NATCA President Paul Rinaldi and Executive Vice President Trish Gilbert address some of the most commonly asked questions about ATC reform and the current FAA reauthorization legislation in the U.S. House of Representatives (click on the hyperlinked wording to view):
MORE QUESTIONS AND ANSWERS
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Oct. 2, 2017
FAA SHUTDOWN AVOIDED
Last week, Congress narrowly avoided a shutdown at the FAA by passing a six-month extension for the FAA’s authorization.
Lawmakers waited until the last minute to reauthorize the FAA and attempted to include a range of non-related policy provisions, such as controversial language relating to private flood insurance, as well as tax extenders and health programs. Ultimately, President Trump singed an amended version of the bill into law by, avoiding a shutdown at the Agency.
NATCA Call-to-Action: With only a few days remaining until the FAA authorization’s expiration, NATCA acted quickly to engage members by asking them to call their members of Congress and urge passage of the FAA extension. We thank those members who participated to make these important calls to Congress.
Background: Prior to the Sept. 30 deadline, both the House and Senate passed FAA reauthorization legislation through their respective committees of jurisdiction (H.R. 2997 and S. 1405). However, neither bill has been brought to the floor for consideration, which made the six-month extension necessary. The extension inevitably puts House Transportation & Infrastructure (T&I) Chairman Bill Shuster’s proposal to reform air traffic control on hold, but lawmakers in the House may consider the legislation this month.
NATCA Impact: NATCA played a critical role with Congress as the FAA extension was being considered, and we will continue to engage Congress as the FAA Reauthorization process continues. NATCA is highlighting the need for a stable, predictable funding stream that adequately supports the following: air traffic control services, staffing, hiring and training, long-term modernization projects, preventative maintenance, ongoing modernization to the physical infrastructure, and the timely implementation of NextGen modernization projects.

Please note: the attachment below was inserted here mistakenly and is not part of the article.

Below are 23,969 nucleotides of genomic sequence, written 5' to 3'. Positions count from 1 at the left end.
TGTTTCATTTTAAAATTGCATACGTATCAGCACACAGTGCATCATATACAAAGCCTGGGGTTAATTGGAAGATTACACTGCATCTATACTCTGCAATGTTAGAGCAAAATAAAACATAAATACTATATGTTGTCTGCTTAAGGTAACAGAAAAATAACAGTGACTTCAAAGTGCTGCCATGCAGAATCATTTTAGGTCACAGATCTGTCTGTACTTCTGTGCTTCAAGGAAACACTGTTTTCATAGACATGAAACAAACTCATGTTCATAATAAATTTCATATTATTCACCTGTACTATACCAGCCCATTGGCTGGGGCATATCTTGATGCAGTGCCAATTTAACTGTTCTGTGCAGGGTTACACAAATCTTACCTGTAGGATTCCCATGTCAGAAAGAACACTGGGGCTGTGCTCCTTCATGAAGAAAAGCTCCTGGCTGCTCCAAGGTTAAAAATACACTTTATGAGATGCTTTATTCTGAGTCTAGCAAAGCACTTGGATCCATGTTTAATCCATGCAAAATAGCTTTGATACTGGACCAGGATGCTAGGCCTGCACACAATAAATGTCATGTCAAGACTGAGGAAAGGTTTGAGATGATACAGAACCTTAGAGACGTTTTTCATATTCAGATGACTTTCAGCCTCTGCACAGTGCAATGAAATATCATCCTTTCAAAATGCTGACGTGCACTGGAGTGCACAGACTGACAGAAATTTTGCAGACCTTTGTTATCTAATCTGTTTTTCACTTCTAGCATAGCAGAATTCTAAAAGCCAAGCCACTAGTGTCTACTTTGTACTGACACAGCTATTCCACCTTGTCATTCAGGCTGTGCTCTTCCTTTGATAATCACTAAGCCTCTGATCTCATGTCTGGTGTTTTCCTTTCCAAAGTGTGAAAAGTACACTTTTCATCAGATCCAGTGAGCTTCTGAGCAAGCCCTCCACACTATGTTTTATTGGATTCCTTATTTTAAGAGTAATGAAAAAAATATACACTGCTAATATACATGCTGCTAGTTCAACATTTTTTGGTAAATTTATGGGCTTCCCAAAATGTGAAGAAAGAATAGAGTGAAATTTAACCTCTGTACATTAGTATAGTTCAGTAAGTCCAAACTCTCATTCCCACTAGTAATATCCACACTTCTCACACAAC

Membership Update, June 29, 2017: Please click here.
June 26, 2017
Update: Senate FAA Bill
On Thursday, June 22, the Senate Commerce Committee introduced the Federal Aviation Administration Reauthorization Act of 2017. Although NATCA has met with the committee drafting the legislation, we did not see the final provisions of the bill until it was officially introduced. Unlike the House bill, the Senate legislation does not propose any structural reform of the FAA.
After reviewing the bill, we have a couple of concerns. We will focus on both issues with committee leadership, as well as with the Senate Commerce Committee during markup this Thursday. Committee markup is an important step in the process, where exact language of the legislation is discussed, amended, and acted upon. Our concerns surround language that could be harmful to the ATSAP/ASAP just culture and proposed language that will slow down the hiring process by adding yet another step.
Additionally, the House Transportation and Infrastructure Committee will mark up its FAA bill tomorrow (June 27). We are monitoring every amendment and subsequent developments to ensure our core principles are met.
June 22, 2017
NATCA SUPPORTS HOUSE T&I CHAIRMAN BILL SHUSTER’S FAA REAUTHORIZATION BILL – the 21st Century AIRR ACT
The NATCA National Executive Board sent this message to all members on Wednesday, June 21:
Today, House Transportation and Infrastructure Committee Chairman Bill Shuster (R-Pa.-9) introduced an FAA reauthorization bill – the 21st Century Aviation Innovation, Reform, and Reauthorization Act (the 21st Century AIRR Act). NATCA worked closely with the Chairman and his staff as they developed the bill. The 21st Century AIRR Act is substantively similar to the AIRR Act of 2016 that our Union supported because it met our Four Core Principles for Reform.
NATCA reviewed every word and detail of the 21st Century AIRR Act. After extremely careful review, consideration, and deliberation, we have reached a decision: NATCA supports this bill.
Our Union has been focused on providing a stable, predictable funding stream to operate and improve the National Airspace System (NAS). To get NATCA’s support, any ATC reform legislation must, at a minimum, meet our Four Core Principles: